The instrumental detection of hypothesized vital energy patterns as a means of diagnosis and therapy of disease. In radionic theory, all living things radiate an electro-magnetic field which has different characteristics in health and disease conditions. Energy patterns are given a numerical value or "rate" usually calibrated on the dials of a diagnostic apparatus called a black box. The original black box, sometimes called the E.R.A. or Oscilloclast, was the invention of Dr. Albert Abrams, a San Francisco physician.
The black box consisted of several variable rheostats and a thin sheet of rubber mounted over a metal plate. A blood sample from the patient was put into the machine, which was connected with a metal plate placed on the forehead of a healthy person. By tapping on the abdomen of this person, the doctor determined the disease of the patient according to "areas of dullness" in relation to dial readings on the apparatus. This strange procedure brought together the special sensitivities of radiesthesia or dowsing and medical auscultation.
After the death of Abrams in 1924, his procedures were developed by Ruth Drown of the United States in the 1930s and George De la Warr in Britain. De la Warr devised black boxes that dispensed with the auscultation techniques of Abrams and even an apparatus which produced photographs relating to the condition of the patient whose sample was placed in the machine. De la Warr claimed that they registered a radiation pattern showing the shape and chemical structure of the radiating body, and given a suitable sample the camera plate would register not only regional tissue but also its pathology.
It should be noted that Abrams was attacked by the American Medical Association, but in England a committee of the British Medical Association gave him some initial approval in 1924. Then in 1950 Drown was given a test under the auspices of the American Medical Association. It was completely negative and had the effect of driving radionics out of the United States. Defenders of radionics have argued that the worth of the diagnostic techniques is based upon the consciousness of the operator, a fact which in itself takes the practice out of the realm of medical science and into the field of parapsychology and spiritual healing.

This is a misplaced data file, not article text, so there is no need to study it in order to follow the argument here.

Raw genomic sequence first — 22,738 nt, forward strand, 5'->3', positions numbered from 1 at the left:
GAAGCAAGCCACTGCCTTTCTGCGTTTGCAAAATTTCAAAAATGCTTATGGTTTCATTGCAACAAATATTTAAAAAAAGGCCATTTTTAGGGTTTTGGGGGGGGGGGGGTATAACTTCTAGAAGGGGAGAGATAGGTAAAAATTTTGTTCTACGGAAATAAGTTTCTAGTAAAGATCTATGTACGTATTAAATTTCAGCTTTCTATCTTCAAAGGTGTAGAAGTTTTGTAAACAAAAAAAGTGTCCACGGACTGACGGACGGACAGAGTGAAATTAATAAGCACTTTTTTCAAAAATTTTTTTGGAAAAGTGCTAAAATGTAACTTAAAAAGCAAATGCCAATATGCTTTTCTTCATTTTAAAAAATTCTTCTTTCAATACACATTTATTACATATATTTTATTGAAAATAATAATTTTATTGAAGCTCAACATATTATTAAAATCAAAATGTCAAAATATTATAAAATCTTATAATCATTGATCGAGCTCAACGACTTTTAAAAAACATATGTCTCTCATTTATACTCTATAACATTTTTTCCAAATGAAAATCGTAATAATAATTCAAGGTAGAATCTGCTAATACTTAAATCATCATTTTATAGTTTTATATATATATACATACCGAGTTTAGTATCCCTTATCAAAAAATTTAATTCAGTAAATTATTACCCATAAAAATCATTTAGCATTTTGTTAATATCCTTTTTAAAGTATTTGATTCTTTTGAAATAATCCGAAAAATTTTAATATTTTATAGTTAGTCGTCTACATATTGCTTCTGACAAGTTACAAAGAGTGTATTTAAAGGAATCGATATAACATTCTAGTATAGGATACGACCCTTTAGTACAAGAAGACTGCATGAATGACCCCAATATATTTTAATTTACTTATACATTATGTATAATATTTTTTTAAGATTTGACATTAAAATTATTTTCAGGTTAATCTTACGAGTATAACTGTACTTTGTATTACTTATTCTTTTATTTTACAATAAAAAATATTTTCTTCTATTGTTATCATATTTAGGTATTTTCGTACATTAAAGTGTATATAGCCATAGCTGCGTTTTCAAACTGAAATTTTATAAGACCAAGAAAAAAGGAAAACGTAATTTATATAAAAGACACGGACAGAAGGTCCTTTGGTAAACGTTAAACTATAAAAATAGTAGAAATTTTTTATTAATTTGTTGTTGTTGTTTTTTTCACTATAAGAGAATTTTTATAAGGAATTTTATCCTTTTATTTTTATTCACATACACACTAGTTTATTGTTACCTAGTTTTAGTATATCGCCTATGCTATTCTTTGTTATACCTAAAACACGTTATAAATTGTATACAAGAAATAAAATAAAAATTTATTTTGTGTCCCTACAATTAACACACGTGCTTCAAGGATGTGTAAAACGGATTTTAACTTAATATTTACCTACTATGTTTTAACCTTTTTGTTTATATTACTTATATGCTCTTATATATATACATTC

In England, the De la Warr Laboratories designs and manufactures radionic instruments and offers diagnosis and treatment for patients. It may be contacted at Raleigh Park, Oxford, UK. There is also a Radionic Association in Britain, which trains and represents radionic practitioners, located at Field House, Peaslake, Guildford, Surrey.
In the late 1960s, William A. Tiller, then chairman of the Department of Material Medicine at Stanford University, reported favorably on his experience in 1971. In 1975 an important development in American radionics studies was the U.S. Radionic Congress held in Indianapolis, Indiana, April 19-20, 1975, at which papers on research in the field were presented and discussed. Amongst those present was Thomas G. Hieronymus, regarded as the dean of American radionics researchers, whose patented invention of a machine to analyze a new type of radiation in 1949 led to American interest in radionics under the name psionics. Psionic was a term coined by John Campbell, Jr., editor of Astounding Science Fiction, to denote a combination of radionics and psi phenomena. He gave instructions for building a Hieronymus machine in the June 1956 issue of ASF.
Abrams, Albert. New Concepts in Diagnosis and Treatment. Physico-Clinical, 1924.
Day, Langston & G. De la Warr. New Worlds Beyond the Atom. London, 1956.
Inglis, Brian. The Case for Unorthodox Medicine. New York: Berkeley Publishing, 1969.
Proceedings of the Scientific and Technical Congress of Radionics and Radiesthesia London May 16-18, 1950, London, n.d.
Tiller, William A. "Radionics, Radiesthesia and Physics." In The Varieties of Healing Experience. Palo Alto, Calif.: Academy of Paraspsychology & Medicine, 1971.
Young, James Harvey. The Medical Messiahs. Princeton N.J.: Princeton University Press, 1967.